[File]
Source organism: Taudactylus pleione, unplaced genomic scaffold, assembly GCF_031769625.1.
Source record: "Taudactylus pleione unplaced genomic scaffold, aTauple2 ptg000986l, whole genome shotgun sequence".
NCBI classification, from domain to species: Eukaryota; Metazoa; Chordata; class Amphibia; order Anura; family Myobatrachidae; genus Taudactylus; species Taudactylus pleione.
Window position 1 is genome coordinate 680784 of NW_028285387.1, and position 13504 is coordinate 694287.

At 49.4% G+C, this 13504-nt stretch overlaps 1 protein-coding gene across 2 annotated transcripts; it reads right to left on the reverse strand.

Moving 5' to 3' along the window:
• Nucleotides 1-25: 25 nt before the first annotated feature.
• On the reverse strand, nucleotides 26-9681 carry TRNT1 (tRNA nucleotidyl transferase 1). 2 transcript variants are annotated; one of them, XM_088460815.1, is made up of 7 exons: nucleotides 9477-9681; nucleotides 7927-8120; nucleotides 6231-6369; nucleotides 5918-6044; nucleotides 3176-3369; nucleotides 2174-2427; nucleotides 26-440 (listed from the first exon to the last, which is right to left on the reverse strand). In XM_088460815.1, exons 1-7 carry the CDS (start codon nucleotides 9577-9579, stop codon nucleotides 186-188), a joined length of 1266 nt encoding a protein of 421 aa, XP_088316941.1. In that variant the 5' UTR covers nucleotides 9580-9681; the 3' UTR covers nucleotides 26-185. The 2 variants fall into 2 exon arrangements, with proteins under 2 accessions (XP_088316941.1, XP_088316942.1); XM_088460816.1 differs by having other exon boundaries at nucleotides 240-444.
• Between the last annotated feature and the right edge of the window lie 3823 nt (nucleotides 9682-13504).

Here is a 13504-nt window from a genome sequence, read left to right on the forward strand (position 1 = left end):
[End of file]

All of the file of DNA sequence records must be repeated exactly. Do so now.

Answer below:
Source organism: Taudactylus pleione, unplaced genomic scaffold, assembly GCF_031769625.1.
Source record: "Taudactylus pleione unplaced genomic scaffold, aTauple2 ptg000986l, whole genome shotgun sequence".
NCBI classification, from domain to species: Eukaryota; Metazoa; Chordata; class Amphibia; order Anura; family Myobatrachidae; genus Taudactylus; species Taudactylus pleione.
Window position 1 is genome coordinate 680784 of NW_028285387.1, and position 13504 is coordinate 694287.

At 49.4% G+C, this 13504-nt stretch overlaps 1 protein-coding gene across 2 annotated transcripts; it reads right to left on the reverse strand.

Moving 5' to 3' along the window:
• Nucleotides 1-25: 25 nt before the first annotated feature.
• On the reverse strand, nucleotides 26-9681 carry TRNT1 (tRNA nucleotidyl transferase 1). 2 transcript variants are annotated; one of them, XM_088460815.1, is made up of 7 exons: nucleotides 9477-9681; nucleotides 7927-8120; nucleotides 6231-6369; nucleotides 5918-6044; nucleotides 3176-3369; nucleotides 2174-2427; nucleotides 26-440 (listed from the first exon to the last, which is right to left on the reverse strand). In XM_088460815.1, exons 1-7 carry the CDS (start codon nucleotides 9577-9579, stop codon nucleotides 186-188), a joined length of 1266 nt encoding a protein of 421 aa, XP_088316941.1. In that variant the 5' UTR covers nucleotides 9580-9681; the 3' UTR covers nucleotides 26-185. The 2 variants fall into 2 exon arrangements, with proteins under 2 accessions (XP_088316941.1, XP_088316942.1); XM_088460816.1 differs by having other exon boundaries at nucleotides 240-444.
• Between the last annotated feature and the right edge of the window lie 3823 nt (nucleotides 9682-13504).

Here is a 13504-nt window from a genome sequence, read left to right on the forward strand (position 1 = left end):